The USDA dedicates funding to increase animal health and disease reseach activities at accredited public or private veterinary schools or colleges through the Animal Health and Disease Research (AHDR) formula or capacity program. The amount of funds NIFA provides to each institution is determined by statutorily defined formulas, including variables such as the rural population, number of farms, and poverty. University leaders decide the specific projects that will be supported by an institution’s capacity grant allotment, which must be aligned with NIFA-approved plans of work. ISU CVM typically receives enough funding to support 5-7 seed grant projects fulfilling these criteria.
The scope of the research which may be conducted with AHDR funds is quite broad. It includes research to promote the general welfare through improved health and productivity of domestic livestock, poultry, aquatic animals, and other income-producing animals which are essential to the nation's food supply and the welfare of producers and consumers of animal products; to improve the health of horses; to facilitate the effective treatment of, and where possible, prevent, diseases in both domesticated and wild species which, if not controlled, would be disastrous to the United States animal industries and endanger the Nation's food supply; to minimize livestock and poultry losses due to transportation and handling; to protect human health through control of animal diseases transmissible to humans; to improve methods of controlling reproduction of predators and other animals; and otherwise to promote the general welfare through expanded programs of research and extension to improve animal health.
Animal Health Research comprises basic and applied studies on infectious and noninfectious agents which impair the normal state of the animal body and/or that affect the performance of vital functions. This includes research to improve the health of domestic livestock, poultry, aquatic animals and other income-producing animals and to facilitate the effective prevention of diseases in both domesticated and wild animals which, if not controlled, would endanger the livestock and poultry industries.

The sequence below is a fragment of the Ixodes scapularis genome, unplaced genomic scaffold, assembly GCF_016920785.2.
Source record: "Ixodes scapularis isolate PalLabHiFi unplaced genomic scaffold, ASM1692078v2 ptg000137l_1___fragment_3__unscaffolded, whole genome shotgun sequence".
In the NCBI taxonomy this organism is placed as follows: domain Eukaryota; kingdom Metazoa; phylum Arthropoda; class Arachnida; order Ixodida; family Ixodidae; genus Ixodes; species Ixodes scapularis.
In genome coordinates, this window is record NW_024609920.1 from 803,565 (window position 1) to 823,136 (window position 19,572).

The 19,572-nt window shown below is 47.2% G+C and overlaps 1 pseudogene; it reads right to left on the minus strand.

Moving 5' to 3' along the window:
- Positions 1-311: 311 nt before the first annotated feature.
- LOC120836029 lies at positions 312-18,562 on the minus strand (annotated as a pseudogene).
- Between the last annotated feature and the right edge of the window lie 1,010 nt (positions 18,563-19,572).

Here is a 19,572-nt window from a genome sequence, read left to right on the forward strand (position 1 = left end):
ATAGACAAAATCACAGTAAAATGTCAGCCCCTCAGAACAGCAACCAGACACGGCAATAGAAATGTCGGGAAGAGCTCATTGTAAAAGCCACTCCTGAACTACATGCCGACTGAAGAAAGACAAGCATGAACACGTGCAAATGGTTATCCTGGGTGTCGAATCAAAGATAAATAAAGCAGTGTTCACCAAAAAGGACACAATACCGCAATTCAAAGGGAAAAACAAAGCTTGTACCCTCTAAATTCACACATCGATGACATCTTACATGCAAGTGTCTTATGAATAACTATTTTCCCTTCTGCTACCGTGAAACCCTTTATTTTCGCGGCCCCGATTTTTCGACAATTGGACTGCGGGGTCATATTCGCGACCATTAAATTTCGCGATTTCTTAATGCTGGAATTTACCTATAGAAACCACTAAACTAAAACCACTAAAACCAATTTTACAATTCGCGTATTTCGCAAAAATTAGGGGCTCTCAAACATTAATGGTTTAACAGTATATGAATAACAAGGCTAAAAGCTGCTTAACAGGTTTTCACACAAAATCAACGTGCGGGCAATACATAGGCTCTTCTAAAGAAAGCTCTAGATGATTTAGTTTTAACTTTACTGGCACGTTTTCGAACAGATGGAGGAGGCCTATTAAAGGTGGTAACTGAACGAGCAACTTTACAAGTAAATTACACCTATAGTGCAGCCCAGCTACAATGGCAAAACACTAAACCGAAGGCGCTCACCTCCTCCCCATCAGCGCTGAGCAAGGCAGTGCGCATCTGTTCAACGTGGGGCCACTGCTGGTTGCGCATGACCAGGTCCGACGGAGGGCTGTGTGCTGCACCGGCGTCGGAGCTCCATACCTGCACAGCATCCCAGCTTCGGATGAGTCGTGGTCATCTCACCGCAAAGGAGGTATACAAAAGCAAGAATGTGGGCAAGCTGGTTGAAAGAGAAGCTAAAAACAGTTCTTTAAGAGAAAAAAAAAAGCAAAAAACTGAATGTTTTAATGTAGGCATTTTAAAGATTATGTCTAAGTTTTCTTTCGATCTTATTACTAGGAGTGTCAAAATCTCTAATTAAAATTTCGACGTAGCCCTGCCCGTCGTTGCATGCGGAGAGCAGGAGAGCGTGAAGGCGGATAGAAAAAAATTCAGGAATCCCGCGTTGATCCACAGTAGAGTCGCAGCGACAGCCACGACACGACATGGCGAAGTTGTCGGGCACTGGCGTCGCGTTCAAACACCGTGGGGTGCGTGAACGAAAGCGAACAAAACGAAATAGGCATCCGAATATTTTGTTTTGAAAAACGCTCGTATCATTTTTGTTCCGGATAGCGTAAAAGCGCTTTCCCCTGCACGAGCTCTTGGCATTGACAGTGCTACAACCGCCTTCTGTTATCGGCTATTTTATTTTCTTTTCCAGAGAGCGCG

Also included is research to minimize transportation and handling losses; monitor the suitability of animals and animal products for human use; protect public health through control of animal diseases transmissible to humans and improve methods of controlling the reproduction of predators.
Studies are classified as AHDR if the studies relate directly to the health of a target livestock, poultry or aquatic animal species and includes laboratory studies, research on animal care as it relates to livestock health and well-being, investigations of metabolic diseases and reproductive diseases including endocrine dysfunctions such as anestrus. Application of molecular biology to animal health problems is included.
Limits: research in nutrition, if no disease is produced or under study; research on reproductive biology per se is not included; research to improve performance is not included except as it relates to improved health. The AHDR Program was enacted to address health and disease problems that exist pre-slaughter or pre-collection of animal products (pre-harvest). So called "post-harvest problems" (post-slaughter or post-collection) of animal products are not included even thought these are extremely important and closerly related to pre-harvest problems.